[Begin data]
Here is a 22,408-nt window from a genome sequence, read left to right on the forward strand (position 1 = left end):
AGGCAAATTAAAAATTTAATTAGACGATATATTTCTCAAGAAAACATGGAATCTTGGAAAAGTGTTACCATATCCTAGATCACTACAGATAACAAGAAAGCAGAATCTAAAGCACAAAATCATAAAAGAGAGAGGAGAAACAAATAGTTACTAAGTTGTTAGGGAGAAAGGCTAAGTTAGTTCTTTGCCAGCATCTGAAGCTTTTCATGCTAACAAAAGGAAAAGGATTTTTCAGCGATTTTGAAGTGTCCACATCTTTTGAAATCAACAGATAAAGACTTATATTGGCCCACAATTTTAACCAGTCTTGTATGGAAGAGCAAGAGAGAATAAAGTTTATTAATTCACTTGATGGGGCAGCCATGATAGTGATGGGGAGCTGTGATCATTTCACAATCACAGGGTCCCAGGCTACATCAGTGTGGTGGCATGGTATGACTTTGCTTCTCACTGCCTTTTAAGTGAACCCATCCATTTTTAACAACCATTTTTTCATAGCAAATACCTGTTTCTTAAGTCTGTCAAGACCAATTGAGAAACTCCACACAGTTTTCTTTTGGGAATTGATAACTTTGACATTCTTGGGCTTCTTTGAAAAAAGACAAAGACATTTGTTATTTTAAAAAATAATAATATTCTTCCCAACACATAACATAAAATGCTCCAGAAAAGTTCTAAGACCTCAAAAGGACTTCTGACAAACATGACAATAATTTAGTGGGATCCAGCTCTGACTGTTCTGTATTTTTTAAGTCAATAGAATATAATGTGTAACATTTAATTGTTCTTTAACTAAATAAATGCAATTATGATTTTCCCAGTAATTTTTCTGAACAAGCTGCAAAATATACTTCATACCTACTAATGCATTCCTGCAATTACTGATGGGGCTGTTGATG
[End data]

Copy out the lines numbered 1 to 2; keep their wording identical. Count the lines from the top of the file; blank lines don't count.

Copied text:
Here is a 22,408-nt window from a genome sequence, read left to right on the forward strand (position 1 = left end):
AGGCAAATTAAAAATTTAATTAGACGATATATTTCTCAAGAAAACATGGAATCTTGGAAAAGTGTTACCATATCCTAGATCACTACAGATAACAAGAAAGCAGAATCTAAAGCACAAAATCATAAAAGAGAGAGGAGAAACAAATAGTTACTAAGTTGTTAGGGAGAAAGGCTAAGTTAGTTCTTTGCCAGCATCTGAAGCTTTTCATGCTAACAAAAGGAAAAGGATTTTTCAGCGATTTTGAAGTGTCCACATCTTTTGAAATCAACAGATAAAGACTTATATTGGCCCACAATTTTAACCAGTCTTGTATGGAAGAGCAAGAGAGAATAAAGTTTATTAATTCACTTGATGGGGCAGCCATGATAGTGATGGGGAGCTGTGATCATTTCACAATCACAGGGTCCCAGGCTACATCAGTGTGGTGGCATGGTATGACTTTGCTTCTCACTGCCTTTTAAGTGAACCCATCCATTTTTAACAACCATTTTTTCATAGCAAATACCTGTTTCTTAAGTCTGTCAAGACCAATTGAGAAACTCCACACAGTTTTCTTTTGGGAATTGATAACTTTGACATTCTTGGGCTTCTTTGAAAAAAGACAAAGACATTTGTTATTTTAAAAAATAATAATATTCTTCCCAACACATAACATAAAATGCTCCAGAAAAGTTCTAAGACCTCAAAAGGACTTCTGACAAACATGACAATAATTTAGTGGGATCCAGCTCTGACTGTTCTGTATTTTTTAAGTCAATAGAATATAATGTGTAACATTTAATTGTTCTTTAACTAAATAAATGCAATTATGATTTTCCCAGTAATTTTTCTGAACAAGCTGCAAAATATACTTCATACCTACTAATGCATTCCTGCAATTACTGATGGGGCTGTTGATG